After Gray reported his conversation with Public Official A to Lindberg, he donated $150,000 to a political committee supporting that official, according to the indictment. Two days later, the official called Causey to “explain that Lindberg was doing good things for North Carolina business,” according to the indictment.
Responding to the Politico report, Walker’s office released a statement saying he was not a target of the investigation, has not been accused of any wrongdoing and that he had cooperated with federal prosecutors investigating the case.
The statement also noted the Lindberg has also donated money to Democratic officials and that the victory fund was controlled by the Republican National Committee.
Hayes, 73, who served in the U.S. House from 1999 to 2009 and has chaired the state GOP since 2016, had announced on the day before the indictment was unsealed that he would not seek re-election as state chair in June.
His attorney issued a statement saying Hayes “steadfastly denies the allegations made against him” and is looking forward to clearing his name.
In a statement, the state GOP’s legal counsel, Josh Howard, said the party has been “cooperating with the investigation for several months, including staff members providing statements and responding to various document requests” and “remains fully operational and focused on its mission at hand.”
Lindberg’s attorney, Anne Tompkins, told the McClatchey newspapers that his client was innocent of the charges and was also looking forward to his day in court.
The Raleigh News & Observer had previously reported that Lindberg had become the largest political donor in the state over the last two years, contributing more than $3 million to candidates from both parties since 2016. Most of those contributions were made to political committees and political parties instead of directly to candidates, whose donations are capped.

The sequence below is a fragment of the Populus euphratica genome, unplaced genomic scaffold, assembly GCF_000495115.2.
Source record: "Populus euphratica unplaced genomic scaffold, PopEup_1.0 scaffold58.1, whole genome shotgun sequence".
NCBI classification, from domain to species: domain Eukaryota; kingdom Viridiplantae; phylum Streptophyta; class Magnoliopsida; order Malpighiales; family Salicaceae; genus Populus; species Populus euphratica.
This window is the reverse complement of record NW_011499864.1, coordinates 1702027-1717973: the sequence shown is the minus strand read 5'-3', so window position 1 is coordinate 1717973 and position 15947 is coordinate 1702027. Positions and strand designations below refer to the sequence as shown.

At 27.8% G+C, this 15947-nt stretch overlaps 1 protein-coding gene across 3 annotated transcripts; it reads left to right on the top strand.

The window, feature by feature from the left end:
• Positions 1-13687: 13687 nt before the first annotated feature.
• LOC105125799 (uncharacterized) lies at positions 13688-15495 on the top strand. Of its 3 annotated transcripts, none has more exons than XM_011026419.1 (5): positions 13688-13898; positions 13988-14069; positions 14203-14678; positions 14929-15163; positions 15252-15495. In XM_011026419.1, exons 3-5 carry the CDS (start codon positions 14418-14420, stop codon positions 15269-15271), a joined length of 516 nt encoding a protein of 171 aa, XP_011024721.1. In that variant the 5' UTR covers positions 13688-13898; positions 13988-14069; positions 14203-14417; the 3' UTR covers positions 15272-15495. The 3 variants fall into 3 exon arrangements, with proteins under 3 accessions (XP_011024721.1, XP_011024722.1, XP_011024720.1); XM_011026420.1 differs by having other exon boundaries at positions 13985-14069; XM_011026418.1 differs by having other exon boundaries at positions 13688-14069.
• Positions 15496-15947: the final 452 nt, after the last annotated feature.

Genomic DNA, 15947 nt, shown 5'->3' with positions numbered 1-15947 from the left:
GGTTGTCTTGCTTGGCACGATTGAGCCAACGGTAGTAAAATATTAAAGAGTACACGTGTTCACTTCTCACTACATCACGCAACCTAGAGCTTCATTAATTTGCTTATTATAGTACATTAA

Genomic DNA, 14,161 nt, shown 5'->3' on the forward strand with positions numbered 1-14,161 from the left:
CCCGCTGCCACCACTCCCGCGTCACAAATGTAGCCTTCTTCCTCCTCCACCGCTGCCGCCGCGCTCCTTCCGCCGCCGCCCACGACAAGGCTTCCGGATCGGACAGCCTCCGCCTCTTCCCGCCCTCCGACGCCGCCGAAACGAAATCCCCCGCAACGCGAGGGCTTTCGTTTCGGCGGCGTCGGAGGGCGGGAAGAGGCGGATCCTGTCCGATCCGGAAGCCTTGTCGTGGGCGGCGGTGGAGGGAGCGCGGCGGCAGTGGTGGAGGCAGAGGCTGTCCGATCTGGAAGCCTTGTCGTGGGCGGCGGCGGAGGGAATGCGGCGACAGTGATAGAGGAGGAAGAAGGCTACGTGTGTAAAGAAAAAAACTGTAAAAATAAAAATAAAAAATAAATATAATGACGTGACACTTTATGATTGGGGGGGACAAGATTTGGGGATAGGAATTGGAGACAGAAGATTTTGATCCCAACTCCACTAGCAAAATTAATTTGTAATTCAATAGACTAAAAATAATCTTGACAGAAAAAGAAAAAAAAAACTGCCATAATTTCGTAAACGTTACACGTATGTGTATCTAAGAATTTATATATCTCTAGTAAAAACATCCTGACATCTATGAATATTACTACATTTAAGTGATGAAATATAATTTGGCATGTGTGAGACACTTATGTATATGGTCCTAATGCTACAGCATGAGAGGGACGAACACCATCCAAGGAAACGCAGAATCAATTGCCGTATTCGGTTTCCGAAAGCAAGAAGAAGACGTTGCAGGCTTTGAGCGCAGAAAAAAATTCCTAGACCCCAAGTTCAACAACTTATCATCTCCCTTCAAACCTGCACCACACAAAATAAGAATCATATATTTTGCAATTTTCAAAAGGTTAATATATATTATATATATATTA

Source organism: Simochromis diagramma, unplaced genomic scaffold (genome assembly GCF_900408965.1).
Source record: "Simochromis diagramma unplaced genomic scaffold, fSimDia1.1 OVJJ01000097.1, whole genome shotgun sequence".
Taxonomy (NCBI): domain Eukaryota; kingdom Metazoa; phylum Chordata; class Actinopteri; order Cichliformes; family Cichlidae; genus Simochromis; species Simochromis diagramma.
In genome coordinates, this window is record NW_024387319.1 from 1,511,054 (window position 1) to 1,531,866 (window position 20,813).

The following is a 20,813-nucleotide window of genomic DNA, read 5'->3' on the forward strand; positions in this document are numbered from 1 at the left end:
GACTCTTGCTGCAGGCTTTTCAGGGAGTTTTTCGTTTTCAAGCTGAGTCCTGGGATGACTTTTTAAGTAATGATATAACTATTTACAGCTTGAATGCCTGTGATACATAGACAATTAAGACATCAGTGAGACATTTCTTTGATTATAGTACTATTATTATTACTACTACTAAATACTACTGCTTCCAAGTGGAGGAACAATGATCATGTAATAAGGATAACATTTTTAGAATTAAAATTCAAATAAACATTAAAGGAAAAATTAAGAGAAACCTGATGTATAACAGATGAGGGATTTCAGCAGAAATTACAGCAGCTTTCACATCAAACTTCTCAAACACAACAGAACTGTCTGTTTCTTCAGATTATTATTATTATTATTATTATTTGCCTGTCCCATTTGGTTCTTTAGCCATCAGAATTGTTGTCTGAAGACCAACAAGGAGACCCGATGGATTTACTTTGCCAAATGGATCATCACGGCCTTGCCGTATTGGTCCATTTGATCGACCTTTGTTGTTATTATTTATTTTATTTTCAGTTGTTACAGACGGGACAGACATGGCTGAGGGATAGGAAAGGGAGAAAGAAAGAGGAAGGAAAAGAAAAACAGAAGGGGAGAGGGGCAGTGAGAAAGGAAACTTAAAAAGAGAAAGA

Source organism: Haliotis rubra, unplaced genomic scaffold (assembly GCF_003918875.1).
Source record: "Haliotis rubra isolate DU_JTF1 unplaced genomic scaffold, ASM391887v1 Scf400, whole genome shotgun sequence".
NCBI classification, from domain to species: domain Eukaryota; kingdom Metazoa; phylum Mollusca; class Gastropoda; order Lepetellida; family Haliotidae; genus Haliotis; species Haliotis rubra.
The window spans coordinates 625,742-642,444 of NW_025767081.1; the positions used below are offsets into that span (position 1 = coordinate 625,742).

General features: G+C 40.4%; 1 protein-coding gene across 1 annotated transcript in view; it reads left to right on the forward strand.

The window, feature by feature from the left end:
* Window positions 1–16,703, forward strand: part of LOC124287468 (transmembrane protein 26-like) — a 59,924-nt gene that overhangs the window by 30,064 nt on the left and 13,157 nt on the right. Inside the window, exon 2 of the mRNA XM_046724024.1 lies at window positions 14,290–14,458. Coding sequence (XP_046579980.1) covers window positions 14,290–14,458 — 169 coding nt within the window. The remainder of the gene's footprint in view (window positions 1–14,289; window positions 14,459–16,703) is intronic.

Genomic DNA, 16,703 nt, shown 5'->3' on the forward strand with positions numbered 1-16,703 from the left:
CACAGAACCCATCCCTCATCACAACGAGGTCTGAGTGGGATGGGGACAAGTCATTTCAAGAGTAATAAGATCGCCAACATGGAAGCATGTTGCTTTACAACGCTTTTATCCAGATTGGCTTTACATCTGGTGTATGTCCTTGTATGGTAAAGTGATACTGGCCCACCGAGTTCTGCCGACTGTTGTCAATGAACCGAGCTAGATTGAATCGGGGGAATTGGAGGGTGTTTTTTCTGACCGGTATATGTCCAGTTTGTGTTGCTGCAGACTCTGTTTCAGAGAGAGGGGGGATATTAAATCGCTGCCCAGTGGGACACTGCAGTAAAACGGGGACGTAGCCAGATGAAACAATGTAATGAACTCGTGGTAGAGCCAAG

About half of that money went to groups supporting Forest, who is expected to run for governor in 2020, the newspaper reported.
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Quinnipiac poll finds Democrat Beto O’Rourke within striking distance of Republican incumbent Ted Cruz
♦By Rich Shumate, ChickenFriedPolitics.com editor
AUSTIN (CFP) — The last time a Democrat was within striking distance in a U.S. Senate contest in Texas, Ronald Reagan was president, people rented movies from a store and tweeting was only for the birds.
Since the last Democratic victory in 1988, the party’s nominees have lost nine Senate races in a row, all by double digits. The average size of their loss? 19 points.
But a new poll shows Democratic U.S. Rep. Beto O’Rourke is closing in on Republican U.S. Senator Ted Cruz, cutting Cruz’s lead in half since May and raising the specter of seeing something this fall that hasn’t been seen deep in the heart of Texas for 30 years — a truly competitive Senate race.
A close race in Texas could also have national implications, as Republicans try to hang on to their slim one-vote majority in the Senate.
A Quinnipiac University poll released August 1 put Cruz at 49 percent and O’Rourke at 43 percent among registered voters in the Senate contest. With a sampling error of plus or minus 3.5 percent, that means that, statistically, Cruz’s lead is small enough to be the result of sampling error, rather than an actual lead.